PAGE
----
As we have already explained, the general rule states that because a Health FSA is considered a “group health plan” under both ERISA and the Code, COBRA continuation coverage must be offered to qualified beneficiaries who were previously enrolled in the Health FSA prior to the qualifying event. The structure of a Health FSA may lead plan sponsors to wonder, however, why on earth a qualified beneficiary might elect to continue coverage under the Health FSA. The primary benefit of enrolling in a Health FSA is essentially to pay medical expenses using pre-tax amounts that have been deducted from the employee’s pay. This benefit would be unavailable to qualified beneficiaries electing COBRA coverage under a Health FSA after the participating employee’s termination of employment, thus cancelling out the tax benefit of utilizing the Health FSA. In addition, plan sponsors required to offer COBRA coverage under a Health FSAs also face potential abuse by qualified beneficiaries that might elect COBRA coverage under a Health FSA and receive reimbursement for their full remaining account balance for the plan year without continuing to make COBRA premium payments under the Health FSA.
It is likely that these two issues—the loss of the pre-tax benefit and the potential for abuse by former employees—represent the reasoning for Code regulations under which an employer may limit the circumstances in which it must offer COBRA coverage under a Health FSA. In many cases, the employer will not be required to offer COBRA continuation coverage under the Health FSA for any plan year after the plan year in which the qualifying event took place. Additionally, in some cases the employer will not be required to offer COBRA continuation coverage under the Health FSA at all. The IRS requirements for each plan year are complicated, but are generally described below.
Plan Years After the Qualifying Event
An employer-sponsored group health plan will not be required to offer COBRA continuation coverage available under its Health FSA for plan years after the qualifying event when the following two conditions are met:
1. Benefits under the Health 1. FSA are “excepted benefits” under the Health Insurance Portability and Accountability Act of 1996 (“HIPAA”). This means that:
- The maximum benefit payable under the Health FSA to any participant cannot exceed two times the participant’s salary reduction election (or, if greater, the amount of the employee’s salary reduction election plus US$500); and
- Other group health coverage is available to Health FSA participants that are employees, by virtue of their employment.
2. The maximum amount that the Health FSA requires to be paid for a year of COBRA continuation coverage equals or exceeds the salary reduction amount elected by the participant.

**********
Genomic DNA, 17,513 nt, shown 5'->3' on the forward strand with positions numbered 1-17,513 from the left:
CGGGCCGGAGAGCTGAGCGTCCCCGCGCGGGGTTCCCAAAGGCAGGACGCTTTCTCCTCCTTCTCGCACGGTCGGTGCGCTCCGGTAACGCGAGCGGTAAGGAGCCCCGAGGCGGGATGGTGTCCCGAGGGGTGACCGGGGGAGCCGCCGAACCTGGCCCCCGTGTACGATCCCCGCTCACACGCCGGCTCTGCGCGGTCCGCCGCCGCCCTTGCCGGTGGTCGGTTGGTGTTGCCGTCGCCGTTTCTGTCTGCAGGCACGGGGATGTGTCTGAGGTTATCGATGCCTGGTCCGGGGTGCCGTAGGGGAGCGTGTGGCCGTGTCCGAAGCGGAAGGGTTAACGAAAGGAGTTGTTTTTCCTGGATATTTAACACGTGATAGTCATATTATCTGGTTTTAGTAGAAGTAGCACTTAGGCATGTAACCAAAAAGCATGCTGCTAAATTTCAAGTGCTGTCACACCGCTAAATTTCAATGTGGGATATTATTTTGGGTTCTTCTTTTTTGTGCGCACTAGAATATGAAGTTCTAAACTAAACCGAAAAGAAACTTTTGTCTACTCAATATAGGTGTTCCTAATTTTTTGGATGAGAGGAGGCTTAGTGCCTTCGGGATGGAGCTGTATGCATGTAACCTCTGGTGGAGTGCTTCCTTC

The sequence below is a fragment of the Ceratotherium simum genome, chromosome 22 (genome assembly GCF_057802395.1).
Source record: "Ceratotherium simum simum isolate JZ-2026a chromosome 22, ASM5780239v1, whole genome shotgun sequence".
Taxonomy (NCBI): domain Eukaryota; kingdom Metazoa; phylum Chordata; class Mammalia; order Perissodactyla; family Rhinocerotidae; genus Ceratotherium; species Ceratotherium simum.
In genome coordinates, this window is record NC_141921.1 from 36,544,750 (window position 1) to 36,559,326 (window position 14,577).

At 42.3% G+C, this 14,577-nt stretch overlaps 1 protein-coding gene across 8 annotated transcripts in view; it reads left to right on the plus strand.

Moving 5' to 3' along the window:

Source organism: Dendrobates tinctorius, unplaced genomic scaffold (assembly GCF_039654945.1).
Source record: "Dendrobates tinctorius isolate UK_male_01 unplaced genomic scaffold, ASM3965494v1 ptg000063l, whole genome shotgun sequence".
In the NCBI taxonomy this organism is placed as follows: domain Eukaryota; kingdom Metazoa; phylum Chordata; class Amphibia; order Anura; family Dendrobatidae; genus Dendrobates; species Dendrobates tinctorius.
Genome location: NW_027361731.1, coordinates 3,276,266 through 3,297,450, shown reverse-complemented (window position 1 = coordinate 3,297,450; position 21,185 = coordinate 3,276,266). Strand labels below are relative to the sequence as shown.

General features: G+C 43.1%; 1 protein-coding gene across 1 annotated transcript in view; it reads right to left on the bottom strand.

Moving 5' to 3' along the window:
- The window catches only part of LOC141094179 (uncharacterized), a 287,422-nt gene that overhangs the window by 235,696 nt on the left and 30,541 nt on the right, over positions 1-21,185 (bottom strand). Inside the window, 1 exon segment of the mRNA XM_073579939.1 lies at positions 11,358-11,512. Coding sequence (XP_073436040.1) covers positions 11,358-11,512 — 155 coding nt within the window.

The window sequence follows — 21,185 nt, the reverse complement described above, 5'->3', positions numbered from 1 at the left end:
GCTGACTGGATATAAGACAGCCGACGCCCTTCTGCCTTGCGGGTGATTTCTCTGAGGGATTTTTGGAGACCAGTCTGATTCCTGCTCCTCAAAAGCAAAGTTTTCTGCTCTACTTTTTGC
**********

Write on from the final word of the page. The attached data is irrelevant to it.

Using these requirements, most plan sponsors will not be required to offer COBRA continuation coverage under a Health FSA to qualified beneficiaries after the year in which the qualifying event occurs.
For example, employers who contribute less than US$500 to the participant’s FSA, and who offer major medical coverage as another group health plan, provide “excepted benefits” under the Health FSA as required by the first condition. Similarly, most Health FSAs will also meet the second condition, as most plans either charge the exact amount that the qualified beneficiary had elected, or 102 percent of such amount, as the COBRA premium.
Plan Year of the Qualifying Event
In some circumstances, the plan sponsor may not even be required to offer COBRA continuation coverage under a Health FSA to the qualifying beneficiaries for the remainder of the plan year in which the qualifying event took place. Upon each qualifying event, the employer should evaluate the need to offer COBRA coverage in light of a formula given in the IRS regulations. Using data as of the date of the qualifying event, the plan sponsor should compare the following two amounts:
- Amount One: The qualified beneficiary’s salary reduction election amount for the plan year, minus the amount the qualified beneficiary had submitted in reimbursable expenses as of the date of the qualifying event; and
- Amount Two: The maximum amount that the Health FSA can require to be paid for COBRA continuation coverage for the remainder of the year, which is equal to 102 percent of the participant’s elected contribution for the year multiplied by 1/12, then multiplied by the number of months remaining in the Health FSA’s plan year.
Where Amount Two is greater than Amount One, the plan sponsor will not be required to offer the qualified beneficiary COBRA continuation coverage under the Health FSA for the remainder of the plan year, so long as the plan also meets the above two conditions required for discontinuing coverage for plan years after the plan year of the qualifying event.